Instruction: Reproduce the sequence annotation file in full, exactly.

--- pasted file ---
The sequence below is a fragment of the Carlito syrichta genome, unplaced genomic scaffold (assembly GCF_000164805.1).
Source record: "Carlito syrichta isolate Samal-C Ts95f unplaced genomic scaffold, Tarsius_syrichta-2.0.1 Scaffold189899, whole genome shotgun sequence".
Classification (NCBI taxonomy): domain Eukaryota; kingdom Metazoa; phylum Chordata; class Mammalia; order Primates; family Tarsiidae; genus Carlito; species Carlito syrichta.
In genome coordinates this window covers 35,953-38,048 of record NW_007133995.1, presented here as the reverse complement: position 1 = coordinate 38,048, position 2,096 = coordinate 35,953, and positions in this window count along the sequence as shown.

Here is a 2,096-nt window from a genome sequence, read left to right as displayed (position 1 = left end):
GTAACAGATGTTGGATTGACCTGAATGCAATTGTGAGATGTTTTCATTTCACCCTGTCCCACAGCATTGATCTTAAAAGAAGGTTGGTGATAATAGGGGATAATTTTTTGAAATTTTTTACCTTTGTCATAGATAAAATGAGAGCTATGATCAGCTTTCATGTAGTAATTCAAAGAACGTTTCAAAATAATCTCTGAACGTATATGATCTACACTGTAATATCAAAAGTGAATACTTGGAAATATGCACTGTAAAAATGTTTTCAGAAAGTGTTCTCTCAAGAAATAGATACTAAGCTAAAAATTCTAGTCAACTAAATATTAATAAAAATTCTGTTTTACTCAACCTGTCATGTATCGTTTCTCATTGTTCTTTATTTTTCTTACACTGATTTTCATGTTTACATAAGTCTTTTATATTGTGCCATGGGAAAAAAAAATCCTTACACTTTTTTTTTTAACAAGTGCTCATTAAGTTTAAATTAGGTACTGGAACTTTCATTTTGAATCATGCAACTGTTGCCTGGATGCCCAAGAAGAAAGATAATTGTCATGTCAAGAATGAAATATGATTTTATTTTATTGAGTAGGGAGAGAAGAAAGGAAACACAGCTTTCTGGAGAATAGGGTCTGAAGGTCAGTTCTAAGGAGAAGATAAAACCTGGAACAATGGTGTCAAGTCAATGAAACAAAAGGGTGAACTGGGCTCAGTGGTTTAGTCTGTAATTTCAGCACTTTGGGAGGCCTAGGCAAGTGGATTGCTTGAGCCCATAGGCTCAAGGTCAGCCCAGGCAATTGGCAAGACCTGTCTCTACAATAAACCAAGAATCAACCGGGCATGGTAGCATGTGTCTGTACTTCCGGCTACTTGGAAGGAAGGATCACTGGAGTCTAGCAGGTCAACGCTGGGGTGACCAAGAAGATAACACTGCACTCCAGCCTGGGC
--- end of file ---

The sequence below is a fragment of the Carlito syrichta genome, unplaced genomic scaffold (assembly GCF_000164805.1).
Source record: "Carlito syrichta isolate Samal-C Ts95f unplaced genomic scaffold, Tarsius_syrichta-2.0.1 Scaffold189899, whole genome shotgun sequence".
Classification (NCBI taxonomy): domain Eukaryota; kingdom Metazoa; phylum Chordata; class Mammalia; order Primates; family Tarsiidae; genus Carlito; species Carlito syrichta.
In genome coordinates this window covers 35,953-38,048 of record NW_007133995.1, presented here as the reverse complement: position 1 = coordinate 38,048, position 2,096 = coordinate 35,953, and positions in this window count along the sequence as shown.

Here is a 2,096-nt window from a genome sequence, read left to right as displayed (position 1 = left end):
GTAACAGATGTTGGATTGACCTGAATGCAATTGTGAGATGTTTTCATTTCACCCTGTCCCACAGCATTGATCTTAAAAGAAGGTTGGTGATAATAGGGGATAATTTTTTGAAATTTTTTACCTTTGTCATAGATAAAATGAGAGCTATGATCAGCTTTCATGTAGTAATTCAAAGAACGTTTCAAAATAATCTCTGAACGTATATGATCTACACTGTAATATCAAAAGTGAATACTTGGAAATATGCACTGTAAAAATGTTTTCAGAAAGTGTTCTCTCAAGAAATAGATACTAAGCTAAAAATTCTAGTCAACTAAATATTAATAAAAATTCTGTTTTACTCAACCTGTCATGTATCGTTTCTCATTGTTCTTTATTTTTCTTACACTGATTTTCATGTTTACATAAGTCTTTTATATTGTGCCATGGGAAAAAAAAATCCTTACACTTTTTTTTTTAACAAGTGCTCATTAAGTTTAAATTAGGTACTGGAACTTTCATTTTGAATCATGCAACTGTTGCCTGGATGCCCAAGAAGAAAGATAATTGTCATGTCAAGAATGAAATATGATTTTATTTTATTGAGTAGGGAGAGAAGAAAGGAAACACAGCTTTCTGGAGAATAGGGTCTGAAGGTCAGTTCTAAGGAGAAGATAAAACCTGGAACAATGGTGTCAAGTCAATGAAACAAAAGGGTGAACTGGGCTCAGTGGTTTAGTCTGTAATTTCAGCACTTTGGGAGGCCTAGGCAAGTGGATTGCTTGAGCCCATAGGCTCAAGGTCAGCCCAGGCAATTGGCAAGACCTGTCTCTACAATAAACCAAGAATCAACCGGGCATGGTAGCATGTGTCTGTACTTCCGGCTACTTGGAAGGAAGGATCACTGGAGTCTAGCAGGTCAACGCTGGGGTGACCAAGAAGATAACACTGCACTCCAGCCTGGGC